Asking simultaneously about truth and familiarity may disrupt truth effects

Teresa Garcia-Marques, Rita R. Silva, Joana Mello


Tell me something that sounds familiar and I will believe it to be true. This is a statement that we should believe because it summarizes a well-documented and empirically supported effect: the illusion of truth effect (see Dechêne, Stahl, Hansen, & Wänke, 2010 for a review). The fact is we are more likely to believe a statement if we have been previously exposed to it (e.g., Bacon, 1979; Hasher, Goldstein, & Toppino, 1977). Repetition increases truth-value generating the illusion that repeated statements are more valid than information we never heard or read before.

A general assumption of the explanations of the truth effect is that the subjective experience of processing a familiar statement is interpreted as informing about the validity of the statement (see Dechêne et al, 2010). This implies that a process of misattribution underlies repetition’s effect on judgments of truth (e.g., Bornstein & D’Agostino, 1994; Mandler, Nakamura, & Van Zandt, 1987; Schwarz, & Clore, 1983).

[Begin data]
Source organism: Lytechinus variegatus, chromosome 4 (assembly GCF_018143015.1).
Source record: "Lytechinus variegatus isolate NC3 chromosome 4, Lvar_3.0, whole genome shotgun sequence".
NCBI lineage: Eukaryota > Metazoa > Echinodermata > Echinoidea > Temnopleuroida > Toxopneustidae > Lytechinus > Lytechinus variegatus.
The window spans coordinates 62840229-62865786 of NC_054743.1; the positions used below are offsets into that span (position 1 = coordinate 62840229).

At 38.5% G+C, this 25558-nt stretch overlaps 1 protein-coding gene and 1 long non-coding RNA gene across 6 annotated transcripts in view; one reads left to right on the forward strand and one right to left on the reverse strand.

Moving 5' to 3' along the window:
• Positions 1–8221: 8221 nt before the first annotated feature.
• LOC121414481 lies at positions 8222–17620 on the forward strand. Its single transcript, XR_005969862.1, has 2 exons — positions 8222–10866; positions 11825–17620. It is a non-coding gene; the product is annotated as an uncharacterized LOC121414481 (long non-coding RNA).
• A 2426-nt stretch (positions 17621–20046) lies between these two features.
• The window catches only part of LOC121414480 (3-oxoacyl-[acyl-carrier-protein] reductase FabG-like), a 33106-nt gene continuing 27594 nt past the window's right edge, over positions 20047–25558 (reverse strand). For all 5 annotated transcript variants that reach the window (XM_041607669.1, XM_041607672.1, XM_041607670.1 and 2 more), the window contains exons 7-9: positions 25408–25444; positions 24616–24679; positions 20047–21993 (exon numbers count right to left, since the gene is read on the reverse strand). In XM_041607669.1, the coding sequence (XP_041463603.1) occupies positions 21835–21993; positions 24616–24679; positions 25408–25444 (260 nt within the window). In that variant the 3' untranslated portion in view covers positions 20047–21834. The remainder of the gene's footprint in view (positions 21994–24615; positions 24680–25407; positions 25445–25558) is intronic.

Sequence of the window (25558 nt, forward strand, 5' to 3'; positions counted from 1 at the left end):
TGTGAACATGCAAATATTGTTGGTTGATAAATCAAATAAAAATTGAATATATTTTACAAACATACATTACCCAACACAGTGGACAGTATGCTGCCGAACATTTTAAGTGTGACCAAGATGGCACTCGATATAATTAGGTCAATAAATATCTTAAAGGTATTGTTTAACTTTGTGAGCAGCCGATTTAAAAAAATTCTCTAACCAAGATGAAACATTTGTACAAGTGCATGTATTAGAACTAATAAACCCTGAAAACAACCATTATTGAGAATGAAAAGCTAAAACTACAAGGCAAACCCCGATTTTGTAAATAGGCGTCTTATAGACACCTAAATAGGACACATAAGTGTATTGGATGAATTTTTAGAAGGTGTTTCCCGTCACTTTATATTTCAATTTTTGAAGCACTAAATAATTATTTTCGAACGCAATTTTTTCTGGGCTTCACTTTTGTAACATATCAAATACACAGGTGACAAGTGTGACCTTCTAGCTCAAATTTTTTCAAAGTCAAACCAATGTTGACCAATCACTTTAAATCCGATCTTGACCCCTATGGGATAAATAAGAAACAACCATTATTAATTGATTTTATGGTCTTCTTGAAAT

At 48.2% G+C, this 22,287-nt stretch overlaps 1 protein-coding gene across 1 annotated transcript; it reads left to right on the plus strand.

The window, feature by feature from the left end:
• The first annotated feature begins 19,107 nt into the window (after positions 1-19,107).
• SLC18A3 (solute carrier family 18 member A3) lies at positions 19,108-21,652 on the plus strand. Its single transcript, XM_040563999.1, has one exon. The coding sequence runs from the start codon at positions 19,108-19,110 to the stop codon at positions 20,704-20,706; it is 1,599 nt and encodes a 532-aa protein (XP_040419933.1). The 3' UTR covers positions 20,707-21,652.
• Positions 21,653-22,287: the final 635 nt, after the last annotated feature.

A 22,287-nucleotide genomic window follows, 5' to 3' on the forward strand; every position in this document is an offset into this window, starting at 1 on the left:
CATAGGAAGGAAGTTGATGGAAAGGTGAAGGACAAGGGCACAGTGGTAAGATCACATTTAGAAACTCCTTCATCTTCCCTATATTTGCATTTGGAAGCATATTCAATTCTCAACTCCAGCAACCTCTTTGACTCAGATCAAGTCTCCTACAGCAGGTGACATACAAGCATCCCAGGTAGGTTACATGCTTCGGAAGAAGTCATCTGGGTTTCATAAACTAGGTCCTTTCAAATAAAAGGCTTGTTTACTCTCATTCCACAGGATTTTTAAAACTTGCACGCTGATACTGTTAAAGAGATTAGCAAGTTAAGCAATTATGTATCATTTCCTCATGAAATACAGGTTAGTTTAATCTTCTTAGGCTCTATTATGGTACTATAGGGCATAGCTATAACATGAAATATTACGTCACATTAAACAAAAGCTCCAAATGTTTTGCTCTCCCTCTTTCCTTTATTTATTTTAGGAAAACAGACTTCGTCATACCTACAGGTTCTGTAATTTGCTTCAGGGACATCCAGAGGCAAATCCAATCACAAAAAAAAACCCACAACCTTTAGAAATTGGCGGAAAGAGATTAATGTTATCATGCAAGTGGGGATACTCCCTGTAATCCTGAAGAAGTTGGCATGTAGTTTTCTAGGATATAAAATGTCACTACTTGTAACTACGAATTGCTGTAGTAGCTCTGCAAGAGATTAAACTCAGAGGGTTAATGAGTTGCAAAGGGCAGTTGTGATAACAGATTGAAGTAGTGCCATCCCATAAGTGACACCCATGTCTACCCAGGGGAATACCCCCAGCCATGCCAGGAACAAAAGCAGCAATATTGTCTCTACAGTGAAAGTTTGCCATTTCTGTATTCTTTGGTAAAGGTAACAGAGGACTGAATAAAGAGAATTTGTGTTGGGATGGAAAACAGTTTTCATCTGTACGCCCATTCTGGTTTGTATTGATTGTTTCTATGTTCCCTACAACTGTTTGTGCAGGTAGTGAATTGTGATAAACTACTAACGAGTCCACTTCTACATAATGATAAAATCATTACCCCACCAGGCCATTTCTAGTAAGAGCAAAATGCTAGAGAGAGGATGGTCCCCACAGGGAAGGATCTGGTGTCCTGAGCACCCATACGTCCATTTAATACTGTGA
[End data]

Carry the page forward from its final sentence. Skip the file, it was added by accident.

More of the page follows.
In this paper we present an experiment that tests such misattribution process by making more or less explicit the real source of the feeling of familiarity with statements. In this way we test whether illusions of truth decrease when it is clear (vs. unclear) that familiarity is due to previous exposure.


Illusions of truth, Repetition, Memory, Misattribution.


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